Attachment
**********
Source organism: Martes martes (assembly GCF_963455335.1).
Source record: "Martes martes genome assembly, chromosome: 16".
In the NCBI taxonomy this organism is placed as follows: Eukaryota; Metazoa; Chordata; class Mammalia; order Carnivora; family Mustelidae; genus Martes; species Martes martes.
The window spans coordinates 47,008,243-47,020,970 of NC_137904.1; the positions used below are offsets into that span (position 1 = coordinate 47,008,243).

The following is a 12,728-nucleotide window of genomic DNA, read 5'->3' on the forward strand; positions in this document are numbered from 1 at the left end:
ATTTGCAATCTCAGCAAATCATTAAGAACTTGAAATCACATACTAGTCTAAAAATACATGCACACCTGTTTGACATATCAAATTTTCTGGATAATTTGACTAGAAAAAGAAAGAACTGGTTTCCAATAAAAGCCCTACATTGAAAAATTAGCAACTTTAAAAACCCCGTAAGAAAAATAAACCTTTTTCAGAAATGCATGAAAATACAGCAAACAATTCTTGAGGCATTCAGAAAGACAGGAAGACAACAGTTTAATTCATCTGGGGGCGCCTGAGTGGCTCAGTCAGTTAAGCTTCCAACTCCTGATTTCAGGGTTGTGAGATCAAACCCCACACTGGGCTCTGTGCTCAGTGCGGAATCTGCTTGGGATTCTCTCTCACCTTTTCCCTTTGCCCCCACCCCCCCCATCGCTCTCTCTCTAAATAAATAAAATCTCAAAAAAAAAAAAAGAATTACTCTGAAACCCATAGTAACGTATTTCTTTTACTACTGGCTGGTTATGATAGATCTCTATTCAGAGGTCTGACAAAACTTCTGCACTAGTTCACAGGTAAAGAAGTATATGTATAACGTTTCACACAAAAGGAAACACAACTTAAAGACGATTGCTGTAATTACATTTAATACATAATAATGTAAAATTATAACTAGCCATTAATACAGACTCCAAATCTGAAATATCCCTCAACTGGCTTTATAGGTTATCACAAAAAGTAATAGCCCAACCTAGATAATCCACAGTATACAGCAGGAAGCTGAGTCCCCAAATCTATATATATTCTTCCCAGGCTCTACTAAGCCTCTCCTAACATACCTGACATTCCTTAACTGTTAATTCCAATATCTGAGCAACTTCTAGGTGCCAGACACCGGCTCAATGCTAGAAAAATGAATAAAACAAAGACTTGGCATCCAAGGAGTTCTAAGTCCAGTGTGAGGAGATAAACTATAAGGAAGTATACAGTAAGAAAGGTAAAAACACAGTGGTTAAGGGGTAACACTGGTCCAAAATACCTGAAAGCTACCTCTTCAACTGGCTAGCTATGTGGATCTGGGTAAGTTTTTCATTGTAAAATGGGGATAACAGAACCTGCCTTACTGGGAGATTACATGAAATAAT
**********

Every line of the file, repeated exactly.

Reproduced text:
Source organism: Martes martes (assembly GCF_963455335.1).
Source record: "Martes martes genome assembly, chromosome: 16".
In the NCBI taxonomy this organism is placed as follows: Eukaryota; Metazoa; Chordata; class Mammalia; order Carnivora; family Mustelidae; genus Martes; species Martes martes.
The window spans coordinates 47,008,243-47,020,970 of NC_137904.1; the positions used below are offsets into that span (position 1 = coordinate 47,008,243).

The following is a 12,728-nucleotide window of genomic DNA, read 5'->3' on the forward strand; positions in this document are numbered from 1 at the left end:
ATTTGCAATCTCAGCAAATCATTAAGAACTTGAAATCACATACTAGTCTAAAAATACATGCACACCTGTTTGACATATCAAATTTTCTGGATAATTTGACTAGAAAAAGAAAGAACTGGTTTCCAATAAAAGCCCTACATTGAAAAATTAGCAACTTTAAAAACCCCGTAAGAAAAATAAACCTTTTTCAGAAATGCATGAAAATACAGCAAACAATTCTTGAGGCATTCAGAAAGACAGGAAGACAACAGTTTAATTCATCTGGGGGCGCCTGAGTGGCTCAGTCAGTTAAGCTTCCAACTCCTGATTTCAGGGTTGTGAGATCAAACCCCACACTGGGCTCTGTGCTCAGTGCGGAATCTGCTTGGGATTCTCTCTCACCTTTTCCCTTTGCCCCCACCCCCCCCATCGCTCTCTCTCTAAATAAATAAAATCTCAAAAAAAAAAAAAGAATTACTCTGAAACCCATAGTAACGTATTTCTTTTACTACTGGCTGGTTATGATAGATCTCTATTCAGAGGTCTGACAAAACTTCTGCACTAGTTCACAGGTAAAGAAGTATATGTATAACGTTTCACACAAAAGGAAACACAACTTAAAGACGATTGCTGTAATTACATTTAATACATAATAATGTAAAATTATAACTAGCCATTAATACAGACTCCAAATCTGAAATATCCCTCAACTGGCTTTATAGGTTATCACAAAAAGTAATAGCCCAACCTAGATAATCCACAGTATACAGCAGGAAGCTGAGTCCCCAAATCTATATATATTCTTCCCAGGCTCTACTAAGCCTCTCCTAACATACCTGACATTCCTTAACTGTTAATTCCAATATCTGAGCAACTTCTAGGTGCCAGACACCGGCTCAATGCTAGAAAAATGAATAAAACAAAGACTTGGCATCCAAGGAGTTCTAAGTCCAGTGTGAGGAGATAAACTATAAGGAAGTATACAGTAAGAAAGGTAAAAACACAGTGGTTAAGGGGTAACACTGGTCCAAAATACCTGAAAGCTACCTCTTCAACTGGCTAGCTATGTGGATCTGGGTAAGTTTTTCATTGTAAAATGGGGATAACAGAACCTGCCTTACTGGGAGATTACATGAAATAAT